Nevertheless, other studies found a high proportion of obstructive SA, in according to our results [14, 17, 18]. In a population of 53 outpatients with stable HF, prevalence of SA (AHI > 10) was 68%, predominantly obstructive (53%) . Oldenburg et al studied 700 patients and found 76% prevalence of SA (AHI ≥ 5), 36% obstructive . Schulz and colleagues studied 203 patients and reported a prevalence of 71% (AHI > 10), 43% obstructive . In the two last studies, diagnosis was based in polygraphy which can underestimate AHI. As a consequence, the prevalence and severity of SA might even be higher.
Our patients were overweight which could contribute to the predominance of obstructive SA. However, BMI was not different in patients with and without SA and median BMI was similar to studies where central SA was predominant [15, 16]. Neck circumference was significantly greater in patients with SA which could contribute to the predominance of the obstructive type. Ferrier et al studied a HF population with a larger neck (41.0 vs 37.0 cm) and found similar results . Craniofacial anthropometric characteristics were not mentioned in other studies [13, 15–18].
Characteristics that could help to identify HF patients with SA have been described: male gender for both types of SA; age > 60 years, atrial fibrillation and hypocapnia for central SA; for obstructive SA, higher BMI in men and age > 60 years in women . However, this study was retrospective, patients were recruited from a population referred for suspected SA and asymptomatic patients were excluded. In the study by Javaheri et al, NYHA class III, low LV ejection fraction, atrial fibrillation and hypocapnia were associated with central SA . Obesity and snoring were risk factors for obstructive SA. Similar results were reported by other authors [14, 16, 17].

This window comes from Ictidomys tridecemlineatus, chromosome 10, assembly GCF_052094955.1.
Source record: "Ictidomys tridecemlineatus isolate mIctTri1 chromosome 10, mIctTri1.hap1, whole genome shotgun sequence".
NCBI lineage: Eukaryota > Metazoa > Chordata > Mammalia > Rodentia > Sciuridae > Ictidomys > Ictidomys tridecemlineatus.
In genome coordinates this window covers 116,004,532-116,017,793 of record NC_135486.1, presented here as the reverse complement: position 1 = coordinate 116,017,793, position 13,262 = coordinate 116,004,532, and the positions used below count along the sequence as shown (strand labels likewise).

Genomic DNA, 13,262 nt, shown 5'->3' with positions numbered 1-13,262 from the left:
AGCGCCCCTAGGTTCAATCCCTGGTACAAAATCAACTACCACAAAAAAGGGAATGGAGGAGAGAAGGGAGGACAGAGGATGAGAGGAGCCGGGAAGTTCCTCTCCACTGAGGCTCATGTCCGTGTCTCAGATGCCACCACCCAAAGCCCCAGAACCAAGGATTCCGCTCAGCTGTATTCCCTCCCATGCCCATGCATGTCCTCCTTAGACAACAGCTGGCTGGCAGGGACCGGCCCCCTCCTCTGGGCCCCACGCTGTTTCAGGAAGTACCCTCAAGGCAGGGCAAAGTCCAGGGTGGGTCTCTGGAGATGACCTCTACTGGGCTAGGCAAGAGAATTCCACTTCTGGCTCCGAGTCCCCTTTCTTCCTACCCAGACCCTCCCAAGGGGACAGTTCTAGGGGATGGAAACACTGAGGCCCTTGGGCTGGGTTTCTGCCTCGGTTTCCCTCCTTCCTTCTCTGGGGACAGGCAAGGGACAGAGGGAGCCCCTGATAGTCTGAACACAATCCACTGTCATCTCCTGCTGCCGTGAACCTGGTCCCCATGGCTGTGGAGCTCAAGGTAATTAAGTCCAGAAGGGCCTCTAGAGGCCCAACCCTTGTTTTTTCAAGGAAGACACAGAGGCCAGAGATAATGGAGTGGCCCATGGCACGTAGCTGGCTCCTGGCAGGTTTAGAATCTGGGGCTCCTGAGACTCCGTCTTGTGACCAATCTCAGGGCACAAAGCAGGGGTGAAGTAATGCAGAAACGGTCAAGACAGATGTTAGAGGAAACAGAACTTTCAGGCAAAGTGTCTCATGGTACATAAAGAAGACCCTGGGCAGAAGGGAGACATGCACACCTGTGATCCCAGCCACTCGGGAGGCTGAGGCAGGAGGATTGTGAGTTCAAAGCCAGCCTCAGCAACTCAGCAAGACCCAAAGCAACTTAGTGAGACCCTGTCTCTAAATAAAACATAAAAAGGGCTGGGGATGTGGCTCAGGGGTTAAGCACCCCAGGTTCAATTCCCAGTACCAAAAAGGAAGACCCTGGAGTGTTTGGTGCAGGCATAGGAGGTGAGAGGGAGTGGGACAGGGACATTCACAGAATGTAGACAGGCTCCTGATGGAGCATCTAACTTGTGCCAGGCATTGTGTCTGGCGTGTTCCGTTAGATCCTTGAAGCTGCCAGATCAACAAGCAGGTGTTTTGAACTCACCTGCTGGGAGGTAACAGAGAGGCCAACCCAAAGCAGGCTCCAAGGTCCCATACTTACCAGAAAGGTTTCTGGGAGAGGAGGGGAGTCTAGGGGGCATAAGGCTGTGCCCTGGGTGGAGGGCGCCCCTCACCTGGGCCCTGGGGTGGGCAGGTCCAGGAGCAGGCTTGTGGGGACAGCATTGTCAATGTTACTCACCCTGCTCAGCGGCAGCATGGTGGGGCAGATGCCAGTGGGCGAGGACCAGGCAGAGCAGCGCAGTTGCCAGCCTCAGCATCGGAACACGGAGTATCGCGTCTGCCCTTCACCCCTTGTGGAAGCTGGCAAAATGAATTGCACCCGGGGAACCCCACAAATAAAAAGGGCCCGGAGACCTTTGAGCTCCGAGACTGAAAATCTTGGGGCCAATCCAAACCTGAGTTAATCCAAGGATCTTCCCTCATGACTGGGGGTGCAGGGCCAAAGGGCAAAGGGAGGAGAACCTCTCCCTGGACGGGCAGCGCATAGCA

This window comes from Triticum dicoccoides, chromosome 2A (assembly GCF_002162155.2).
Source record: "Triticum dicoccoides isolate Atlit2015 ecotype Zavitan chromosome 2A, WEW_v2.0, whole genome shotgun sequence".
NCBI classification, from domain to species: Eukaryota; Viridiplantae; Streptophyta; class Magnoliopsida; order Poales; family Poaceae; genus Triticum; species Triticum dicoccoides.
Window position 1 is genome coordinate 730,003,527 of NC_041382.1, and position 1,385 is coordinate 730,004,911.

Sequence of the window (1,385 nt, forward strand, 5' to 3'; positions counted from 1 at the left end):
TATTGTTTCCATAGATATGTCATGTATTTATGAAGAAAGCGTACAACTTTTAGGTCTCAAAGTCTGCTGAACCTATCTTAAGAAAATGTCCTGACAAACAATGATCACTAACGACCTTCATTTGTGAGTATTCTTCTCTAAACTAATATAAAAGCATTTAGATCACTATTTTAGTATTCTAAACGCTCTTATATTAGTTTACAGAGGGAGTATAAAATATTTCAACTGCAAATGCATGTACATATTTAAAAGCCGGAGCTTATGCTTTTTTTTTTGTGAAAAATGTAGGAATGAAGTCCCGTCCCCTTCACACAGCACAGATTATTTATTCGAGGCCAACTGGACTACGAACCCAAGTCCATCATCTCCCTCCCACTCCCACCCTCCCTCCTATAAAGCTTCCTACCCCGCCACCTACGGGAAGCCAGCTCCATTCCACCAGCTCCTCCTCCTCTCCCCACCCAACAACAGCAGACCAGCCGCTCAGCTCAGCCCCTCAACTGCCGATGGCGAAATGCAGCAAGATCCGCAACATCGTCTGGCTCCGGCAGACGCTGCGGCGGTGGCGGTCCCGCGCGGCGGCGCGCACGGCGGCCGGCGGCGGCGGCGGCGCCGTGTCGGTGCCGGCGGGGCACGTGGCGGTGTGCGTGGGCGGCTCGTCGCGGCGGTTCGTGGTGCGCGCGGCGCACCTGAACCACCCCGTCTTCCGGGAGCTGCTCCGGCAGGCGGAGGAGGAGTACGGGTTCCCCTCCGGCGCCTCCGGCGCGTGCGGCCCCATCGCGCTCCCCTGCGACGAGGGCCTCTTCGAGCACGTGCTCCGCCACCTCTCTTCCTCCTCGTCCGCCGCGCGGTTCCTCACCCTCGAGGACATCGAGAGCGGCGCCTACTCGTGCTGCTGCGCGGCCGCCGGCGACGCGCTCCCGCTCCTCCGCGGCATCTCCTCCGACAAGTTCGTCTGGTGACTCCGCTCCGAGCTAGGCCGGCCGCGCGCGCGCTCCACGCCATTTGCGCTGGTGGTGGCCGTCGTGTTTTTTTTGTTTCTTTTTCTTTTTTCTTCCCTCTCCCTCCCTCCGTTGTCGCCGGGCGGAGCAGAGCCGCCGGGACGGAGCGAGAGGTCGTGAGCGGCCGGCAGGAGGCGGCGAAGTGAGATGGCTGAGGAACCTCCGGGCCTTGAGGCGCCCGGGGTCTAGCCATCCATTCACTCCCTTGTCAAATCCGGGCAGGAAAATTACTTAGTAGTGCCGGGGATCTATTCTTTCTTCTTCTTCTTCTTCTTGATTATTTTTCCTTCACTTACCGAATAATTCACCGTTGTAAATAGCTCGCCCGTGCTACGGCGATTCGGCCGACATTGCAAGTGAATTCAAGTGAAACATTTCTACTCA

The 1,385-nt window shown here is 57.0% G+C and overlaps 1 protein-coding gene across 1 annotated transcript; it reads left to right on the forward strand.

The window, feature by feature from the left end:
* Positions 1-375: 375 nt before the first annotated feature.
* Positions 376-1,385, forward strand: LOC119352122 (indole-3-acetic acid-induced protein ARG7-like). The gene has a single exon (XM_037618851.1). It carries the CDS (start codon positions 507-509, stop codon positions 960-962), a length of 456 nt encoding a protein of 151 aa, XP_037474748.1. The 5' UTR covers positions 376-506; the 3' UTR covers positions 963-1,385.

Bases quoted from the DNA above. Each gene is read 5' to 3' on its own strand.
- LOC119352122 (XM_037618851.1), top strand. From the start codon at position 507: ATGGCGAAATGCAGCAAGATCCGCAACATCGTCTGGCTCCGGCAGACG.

We did not find characteristic risk factors for SA in patients with HF. Male gender, larger neck, severe systolic dysfunction, LV hypertrophy, LV and LA dilatation were significantly associated with SA. However, in multivariate analysis, only LA diameter was an independent predictor of SA. Its significance is uncertain, but LA dilatation could be an early marker of hypertension and diastolic dysfunction which have been independently associated with SA .
Patients with obstructive SA had larger neck and a trend for higher BMI, snoring and higher ESS score which is in agreement with literature . Patients with central/mixed SA were predominantly men and older. Unlike previously reported [13, 15], awake hypocapnia was not associated with central SA.
As previously described , in our population NT-proBNP levels were not different in all groups but patients with SA had more severe LV systolic dysfunction. Severe systolic dysfunction was not associated to a specific pattern of SA. Other authors found higher levels of NT-proBNP in patients with SA but no difference in LV systolic dysfunction .
In our study, sleep efficiency was unsatisfactory. This could be explained by the "first-night effect", resulting from insomnia related to a different environment. However, as sleep efficiency was not different in patients with or without SA, it didn't interfere with the results.
Patients with SA had more sleep fragmentation and nocturnal desaturation but not increased daytime sleepiness, in accordance with other studies [15–18]. This suggests that subjective daytime sleepiness measured by ESS is not useful in screening of SA in HF patients, but deleterious effects of inefficient sleep are present.
We are aware of some limitations to our study. The number of patients in each group is relatively small but, to our knowledge, it is one of the largest studies in the literature. Other studies involved a much larger number of patients but they were retrospective and in a HF population with suspected SA . Unlike in our study, diagnosis was based in polygraphy [17, 18] which is not still validated in HF population . The small number of patients with pure central SA and its association with mixed type, could limit interpretation of data.